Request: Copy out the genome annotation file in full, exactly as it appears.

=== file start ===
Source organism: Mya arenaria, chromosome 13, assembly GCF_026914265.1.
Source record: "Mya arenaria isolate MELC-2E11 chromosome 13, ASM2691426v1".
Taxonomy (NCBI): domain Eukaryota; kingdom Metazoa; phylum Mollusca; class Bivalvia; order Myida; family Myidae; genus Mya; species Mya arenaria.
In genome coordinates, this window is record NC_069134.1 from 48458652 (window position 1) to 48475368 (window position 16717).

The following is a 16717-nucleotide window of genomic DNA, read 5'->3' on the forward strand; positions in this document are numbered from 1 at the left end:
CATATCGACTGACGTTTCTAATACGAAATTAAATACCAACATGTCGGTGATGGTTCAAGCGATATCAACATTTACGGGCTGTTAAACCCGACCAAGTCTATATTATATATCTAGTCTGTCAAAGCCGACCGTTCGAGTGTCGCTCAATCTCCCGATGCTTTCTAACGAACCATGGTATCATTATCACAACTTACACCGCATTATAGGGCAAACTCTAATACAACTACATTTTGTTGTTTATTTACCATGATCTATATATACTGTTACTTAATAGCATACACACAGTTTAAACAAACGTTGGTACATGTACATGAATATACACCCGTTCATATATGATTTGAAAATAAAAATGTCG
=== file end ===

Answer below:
Source organism: Mya arenaria, chromosome 13, assembly GCF_026914265.1.
Source record: "Mya arenaria isolate MELC-2E11 chromosome 13, ASM2691426v1".
Taxonomy (NCBI): domain Eukaryota; kingdom Metazoa; phylum Mollusca; class Bivalvia; order Myida; family Myidae; genus Mya; species Mya arenaria.
In genome coordinates, this window is record NC_069134.1 from 48458652 (window position 1) to 48475368 (window position 16717).

The following is a 16717-nucleotide window of genomic DNA, read 5'->3' on the forward strand; positions in this document are numbered from 1 at the left end:
CATATCGACTGACGTTTCTAATACGAAATTAAATACCAACATGTCGGTGATGGTTCAAGCGATATCAACATTTACGGGCTGTTAAACCCGACCAAGTCTATATTATATATCTAGTCTGTCAAAGCCGACCGTTCGAGTGTCGCTCAATCTCCCGATGCTTTCTAACGAACCATGGTATCATTATCACAACTTACACCGCATTATAGGGCAAACTCTAATACAACTACATTTTGTTGTTTATTTACCATGATCTATATATACTGTTACTTAATAGCATACACACAGTTTAAACAAACGTTGGTACATGTACATGAATATACACCCGTTCATATATGATTTGAAAATAAAAATGTCG